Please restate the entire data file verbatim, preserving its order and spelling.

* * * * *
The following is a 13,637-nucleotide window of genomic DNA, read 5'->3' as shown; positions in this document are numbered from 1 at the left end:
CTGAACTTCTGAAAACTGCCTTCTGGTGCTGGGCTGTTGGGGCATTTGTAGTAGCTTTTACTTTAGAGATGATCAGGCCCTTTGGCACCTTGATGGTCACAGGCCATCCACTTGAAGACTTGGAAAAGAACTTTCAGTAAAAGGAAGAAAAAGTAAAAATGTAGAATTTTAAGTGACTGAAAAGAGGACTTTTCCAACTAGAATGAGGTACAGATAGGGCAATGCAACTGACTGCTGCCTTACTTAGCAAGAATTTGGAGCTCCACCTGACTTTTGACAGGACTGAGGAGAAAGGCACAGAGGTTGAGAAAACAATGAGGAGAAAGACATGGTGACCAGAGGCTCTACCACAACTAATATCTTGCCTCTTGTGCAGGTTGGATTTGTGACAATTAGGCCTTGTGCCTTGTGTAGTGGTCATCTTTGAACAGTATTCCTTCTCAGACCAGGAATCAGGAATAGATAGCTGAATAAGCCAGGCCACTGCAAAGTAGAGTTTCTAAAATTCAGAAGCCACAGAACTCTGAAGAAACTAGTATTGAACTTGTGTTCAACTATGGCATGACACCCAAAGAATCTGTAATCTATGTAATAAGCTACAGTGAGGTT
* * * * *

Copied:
The following is a 13,637-nucleotide window of genomic DNA, read 5'->3' as shown; positions in this document are numbered from 1 at the left end:
CTGAACTTCTGAAAACTGCCTTCTGGTGCTGGGCTGTTGGGGCATTTGTAGTAGCTTTTACTTTAGAGATGATCAGGCCCTTTGGCACCTTGATGGTCACAGGCCATCCACTTGAAGACTTGGAAAAGAACTTTCAGTAAAAGGAAGAAAAAGTAAAAATGTAGAATTTTAAGTGACTGAAAAGAGGACTTTTCCAACTAGAATGAGGTACAGATAGGGCAATGCAACTGACTGCTGCCTTACTTAGCAAGAATTTGGAGCTCCACCTGACTTTTGACAGGACTGAGGAGAAAGGCACAGAGGTTGAGAAAACAATGAGGAGAAAGACATGGTGACCAGAGGCTCTACCACAACTAATATCTTGCCTCTTGTGCAGGTTGGATTTGTGACAATTAGGCCTTGTGCCTTGTGTAGTGGTCATCTTTGAACAGTATTCCTTCTCAGACCAGGAATCAGGAATAGATAGCTGAATAAGCCAGGCCACTGCAAAGTAGAGTTTCTAAAATTCAGAAGCCACAGAACTCTGAAGAAACTAGTATTGAACTTGTGTTCAACTATGGCATGACACCCAAAGAATCTGTAATCTATGTAATAAGCTACAGTGAGGTT